MANILA, September 19, 2003  (STAR) By Jess Diaz  - The United States wants President Arroyo to "come clean on her 2004 plans" ahead of the expected visit to Manila of President George W. Bush next month, opposition Sen. Edgardo Angara said yesterday.

Angara told a news conference that the official thinking in Washington is that Mrs. Arroyo "should either reiterate her December 2002 promise not to run in next year’s elections or tell the nation and the world if she is breaking that commitment."

"The US does not want the presence here of its president or his body language exploited for partisan purposes," he said.

He said this official thinking has been reflected every now and then in the American media.

He added that apparently, US officials are wary of statements by some Arroyo administration officials that the Bush visit would amount to an endorsement of the American president of Mrs. Arroyo’s supposed plans to run in 2004.

The New York Times ran an editorial in its Sept. 17 issue urging Mrs. Arroyo to "remove the ambiguity over whether she will run next May so she — and the country — can concentrate on the tasks that lie ahead."

"If Mrs. Arroyo has changed her mind -and there is no shame in doing so she should explain why and spell out what she would with a new mandate," said the paper, considered as the most prestigious and influential news organization in the United States.

Last Dec. 30, Mrs. Arroyo announced that she would not run in the presidential race, but the ruling Lakas-Christian Muslim Democrats has appealed to the President to reconsider her decision.

The New York Times editorial noted that coup rumors and allegations of corruption are destabilizing the Philippine government at a time when it needs more than ever to focus on repairing the battered economy and fighting poverty.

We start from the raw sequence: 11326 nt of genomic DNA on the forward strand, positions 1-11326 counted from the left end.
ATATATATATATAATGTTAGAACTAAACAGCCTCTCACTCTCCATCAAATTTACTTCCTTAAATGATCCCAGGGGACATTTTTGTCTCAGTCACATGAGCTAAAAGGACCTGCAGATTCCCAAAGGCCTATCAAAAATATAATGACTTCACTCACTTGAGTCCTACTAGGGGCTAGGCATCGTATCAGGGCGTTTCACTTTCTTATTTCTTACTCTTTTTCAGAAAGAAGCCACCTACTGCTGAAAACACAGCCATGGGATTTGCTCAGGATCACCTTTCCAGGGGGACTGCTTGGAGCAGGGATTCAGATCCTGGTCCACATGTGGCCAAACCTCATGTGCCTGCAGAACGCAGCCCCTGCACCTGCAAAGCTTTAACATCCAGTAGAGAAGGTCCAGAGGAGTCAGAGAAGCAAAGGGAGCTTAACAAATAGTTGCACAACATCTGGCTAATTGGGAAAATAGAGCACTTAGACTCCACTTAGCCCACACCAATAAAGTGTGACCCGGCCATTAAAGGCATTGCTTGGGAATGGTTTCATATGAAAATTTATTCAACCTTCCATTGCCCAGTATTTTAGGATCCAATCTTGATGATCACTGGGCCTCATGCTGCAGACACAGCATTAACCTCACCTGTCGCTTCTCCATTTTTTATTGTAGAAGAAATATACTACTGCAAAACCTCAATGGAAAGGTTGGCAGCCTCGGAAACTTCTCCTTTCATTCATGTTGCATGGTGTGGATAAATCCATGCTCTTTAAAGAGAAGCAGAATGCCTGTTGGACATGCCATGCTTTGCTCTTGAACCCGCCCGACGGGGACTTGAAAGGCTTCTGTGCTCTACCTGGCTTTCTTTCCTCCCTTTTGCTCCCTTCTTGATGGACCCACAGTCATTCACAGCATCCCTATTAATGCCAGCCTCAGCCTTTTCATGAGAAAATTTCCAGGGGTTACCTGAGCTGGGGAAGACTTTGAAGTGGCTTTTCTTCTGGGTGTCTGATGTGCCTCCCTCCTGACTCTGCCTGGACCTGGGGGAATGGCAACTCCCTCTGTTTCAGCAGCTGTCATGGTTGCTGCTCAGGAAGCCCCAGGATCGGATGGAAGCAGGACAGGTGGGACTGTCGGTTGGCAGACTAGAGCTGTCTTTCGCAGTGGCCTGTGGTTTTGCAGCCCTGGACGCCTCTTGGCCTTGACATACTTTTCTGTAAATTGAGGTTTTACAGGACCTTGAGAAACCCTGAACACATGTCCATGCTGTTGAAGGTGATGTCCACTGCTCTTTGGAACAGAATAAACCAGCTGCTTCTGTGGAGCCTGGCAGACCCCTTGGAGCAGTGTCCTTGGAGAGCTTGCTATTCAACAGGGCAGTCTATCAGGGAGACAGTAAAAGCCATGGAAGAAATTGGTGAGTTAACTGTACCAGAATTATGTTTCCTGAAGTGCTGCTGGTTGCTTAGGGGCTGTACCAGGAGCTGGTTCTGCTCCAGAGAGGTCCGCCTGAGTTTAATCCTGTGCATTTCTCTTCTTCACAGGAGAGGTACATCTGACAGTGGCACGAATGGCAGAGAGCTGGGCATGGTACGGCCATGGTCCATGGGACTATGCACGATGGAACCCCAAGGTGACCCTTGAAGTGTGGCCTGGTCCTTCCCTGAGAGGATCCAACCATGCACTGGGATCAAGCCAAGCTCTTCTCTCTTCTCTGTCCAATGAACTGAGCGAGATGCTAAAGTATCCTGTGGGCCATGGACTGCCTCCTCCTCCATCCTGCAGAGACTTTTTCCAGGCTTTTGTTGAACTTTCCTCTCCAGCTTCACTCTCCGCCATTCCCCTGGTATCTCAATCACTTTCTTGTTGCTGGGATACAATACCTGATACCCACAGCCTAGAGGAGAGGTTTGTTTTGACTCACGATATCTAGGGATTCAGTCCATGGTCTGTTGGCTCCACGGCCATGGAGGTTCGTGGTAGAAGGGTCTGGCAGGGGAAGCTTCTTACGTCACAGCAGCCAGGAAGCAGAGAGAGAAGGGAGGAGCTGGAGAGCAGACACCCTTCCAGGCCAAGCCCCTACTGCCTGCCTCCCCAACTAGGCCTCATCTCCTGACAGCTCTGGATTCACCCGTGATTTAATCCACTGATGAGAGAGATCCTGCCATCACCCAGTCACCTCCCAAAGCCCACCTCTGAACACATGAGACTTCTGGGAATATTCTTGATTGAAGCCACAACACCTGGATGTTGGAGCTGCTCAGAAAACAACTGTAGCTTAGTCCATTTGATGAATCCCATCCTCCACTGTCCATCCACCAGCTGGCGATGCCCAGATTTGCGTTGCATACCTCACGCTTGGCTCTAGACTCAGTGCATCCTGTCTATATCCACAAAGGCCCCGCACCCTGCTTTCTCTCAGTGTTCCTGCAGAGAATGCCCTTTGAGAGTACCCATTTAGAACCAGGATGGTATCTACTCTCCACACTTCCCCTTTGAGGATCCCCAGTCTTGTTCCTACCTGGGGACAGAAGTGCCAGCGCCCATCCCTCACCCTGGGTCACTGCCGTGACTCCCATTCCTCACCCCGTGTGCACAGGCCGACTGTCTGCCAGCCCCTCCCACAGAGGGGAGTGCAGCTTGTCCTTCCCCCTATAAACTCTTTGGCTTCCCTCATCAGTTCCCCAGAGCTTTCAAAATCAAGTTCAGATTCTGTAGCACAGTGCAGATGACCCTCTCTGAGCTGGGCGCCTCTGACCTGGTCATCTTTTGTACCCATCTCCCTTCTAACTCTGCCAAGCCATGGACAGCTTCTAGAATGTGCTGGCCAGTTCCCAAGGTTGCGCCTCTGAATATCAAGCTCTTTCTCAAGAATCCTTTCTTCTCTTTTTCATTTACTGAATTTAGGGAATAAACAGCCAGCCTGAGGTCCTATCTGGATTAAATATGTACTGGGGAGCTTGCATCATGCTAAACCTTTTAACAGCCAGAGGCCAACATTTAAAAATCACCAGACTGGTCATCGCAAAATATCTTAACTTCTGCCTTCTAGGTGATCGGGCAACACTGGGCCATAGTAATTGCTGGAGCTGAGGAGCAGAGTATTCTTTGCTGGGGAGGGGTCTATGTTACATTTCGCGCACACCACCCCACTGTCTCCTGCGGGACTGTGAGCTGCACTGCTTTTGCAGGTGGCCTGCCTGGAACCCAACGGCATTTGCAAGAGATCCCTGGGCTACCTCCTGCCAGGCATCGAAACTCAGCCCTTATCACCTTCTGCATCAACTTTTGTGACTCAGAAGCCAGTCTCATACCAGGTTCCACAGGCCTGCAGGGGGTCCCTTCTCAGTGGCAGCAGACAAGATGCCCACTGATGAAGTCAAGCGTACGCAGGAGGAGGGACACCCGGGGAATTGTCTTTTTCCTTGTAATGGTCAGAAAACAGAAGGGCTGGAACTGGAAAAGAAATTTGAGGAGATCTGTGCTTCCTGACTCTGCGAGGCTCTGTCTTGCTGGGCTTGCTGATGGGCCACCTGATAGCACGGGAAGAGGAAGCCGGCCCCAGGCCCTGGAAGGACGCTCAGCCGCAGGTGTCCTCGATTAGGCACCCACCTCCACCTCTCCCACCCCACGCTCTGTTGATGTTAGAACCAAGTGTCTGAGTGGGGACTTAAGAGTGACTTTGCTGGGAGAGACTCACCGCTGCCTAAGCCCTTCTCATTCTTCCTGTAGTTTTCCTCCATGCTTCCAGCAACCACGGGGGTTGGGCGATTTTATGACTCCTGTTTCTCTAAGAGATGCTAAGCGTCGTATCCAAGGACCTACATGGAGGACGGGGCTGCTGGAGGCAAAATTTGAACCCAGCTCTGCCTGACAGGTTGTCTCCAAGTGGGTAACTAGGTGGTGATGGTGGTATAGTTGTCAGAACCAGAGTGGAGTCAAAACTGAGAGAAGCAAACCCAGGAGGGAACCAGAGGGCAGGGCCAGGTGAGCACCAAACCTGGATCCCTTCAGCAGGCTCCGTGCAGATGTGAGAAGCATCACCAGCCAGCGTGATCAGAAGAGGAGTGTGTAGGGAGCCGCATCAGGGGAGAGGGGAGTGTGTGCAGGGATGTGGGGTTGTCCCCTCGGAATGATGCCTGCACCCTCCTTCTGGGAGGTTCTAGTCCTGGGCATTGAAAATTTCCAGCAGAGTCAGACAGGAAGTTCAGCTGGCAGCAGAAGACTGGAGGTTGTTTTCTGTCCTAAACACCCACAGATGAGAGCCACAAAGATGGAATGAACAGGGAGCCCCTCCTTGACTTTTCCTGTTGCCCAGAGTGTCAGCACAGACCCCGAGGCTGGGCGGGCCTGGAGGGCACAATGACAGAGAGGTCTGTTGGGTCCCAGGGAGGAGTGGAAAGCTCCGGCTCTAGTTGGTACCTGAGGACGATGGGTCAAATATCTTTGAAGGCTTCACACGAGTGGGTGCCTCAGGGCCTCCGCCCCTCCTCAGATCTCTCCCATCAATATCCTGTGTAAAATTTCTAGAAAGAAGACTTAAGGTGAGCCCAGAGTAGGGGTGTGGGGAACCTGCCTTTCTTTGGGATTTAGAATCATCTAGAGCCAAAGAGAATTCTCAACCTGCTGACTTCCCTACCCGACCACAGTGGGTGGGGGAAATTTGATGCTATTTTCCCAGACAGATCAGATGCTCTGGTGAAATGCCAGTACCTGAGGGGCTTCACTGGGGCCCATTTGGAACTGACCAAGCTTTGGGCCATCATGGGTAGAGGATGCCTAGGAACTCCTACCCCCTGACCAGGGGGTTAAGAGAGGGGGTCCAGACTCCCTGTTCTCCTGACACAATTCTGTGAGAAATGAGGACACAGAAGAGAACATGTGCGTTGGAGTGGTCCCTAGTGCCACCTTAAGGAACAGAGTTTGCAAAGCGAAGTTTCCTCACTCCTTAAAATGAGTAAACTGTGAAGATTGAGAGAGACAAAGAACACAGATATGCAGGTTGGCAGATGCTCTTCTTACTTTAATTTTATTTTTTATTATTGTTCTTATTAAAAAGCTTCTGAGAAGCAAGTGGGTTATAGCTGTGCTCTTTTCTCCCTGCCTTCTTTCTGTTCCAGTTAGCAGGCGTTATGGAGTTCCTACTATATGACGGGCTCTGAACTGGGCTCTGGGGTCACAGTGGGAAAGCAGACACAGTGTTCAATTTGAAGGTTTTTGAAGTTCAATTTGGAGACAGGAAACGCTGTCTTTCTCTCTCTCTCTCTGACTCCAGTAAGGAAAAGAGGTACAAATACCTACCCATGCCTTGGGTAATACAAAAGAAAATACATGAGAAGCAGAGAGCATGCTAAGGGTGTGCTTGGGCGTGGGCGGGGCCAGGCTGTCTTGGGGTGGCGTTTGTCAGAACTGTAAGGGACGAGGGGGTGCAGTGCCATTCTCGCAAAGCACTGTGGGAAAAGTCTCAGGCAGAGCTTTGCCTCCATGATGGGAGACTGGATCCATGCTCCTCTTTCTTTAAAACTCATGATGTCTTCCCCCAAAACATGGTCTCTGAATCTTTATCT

The editorial comes a month before Bush’s state visit on Oct. 18, which opposition Sen. Rodolfo Biazon said could be an endorsement to Mrs. Arroyo’s candidacy in next year’s elections.

"Political intrigue," the paper said, "is not just distracting the government from attending to the Philippines’ problems; it is making these problems worse."

The editorial added that the attempted military coup in July scared off investors and tourists and sent the country’s currency, the peso, tumbling to record lows.

"Manila’s political class," the paper wrote, "bears a collective responsibility to confine its squabbling to the ballot box, and to start providing Filipinos with solutions rather than plots and rumors."

Sen. Teresa Aquino-Oreta said on the part of the opposition, "for the sake of the nation, we would like that the President stick to the commitment she made on national television last December – that she would not run."

She said Mrs. Arroyo should fulfill that part of her commitment as well as its adjunct – that she would devote the remainder of her term taking measures to boost the economy, fight graft and corruption and making the nation the strong republic that she envisioned.

She should also make sure that the May 2004 elections would be clean, honest and orderly, she said.

She stressed that if the President can make good on all those promises, she would leave the presidency with a legacy that future presidents would find hard to equal or surpass.

However, Oreta pointed out that because Mrs. Arroyo is fixated on running in 2004, she has failed to work to accomplish her goals.

"The economy is in the doldrums, graft and corruption is endemic and we still are a weak republic. She should not blame us. The blame rests largely on her," she said.

Mrs. Arroyo has attributed the listlessness of the nation and the economy to dirty politics and too much politicking.

Angara said the President "is as much a part of that culture as any other politicians."

But being the leader of the nation, she alone has to answer for its failure since she cannot pass the buck when reckoning day comes, he said.

Reported by: Sol Jose Vanzi

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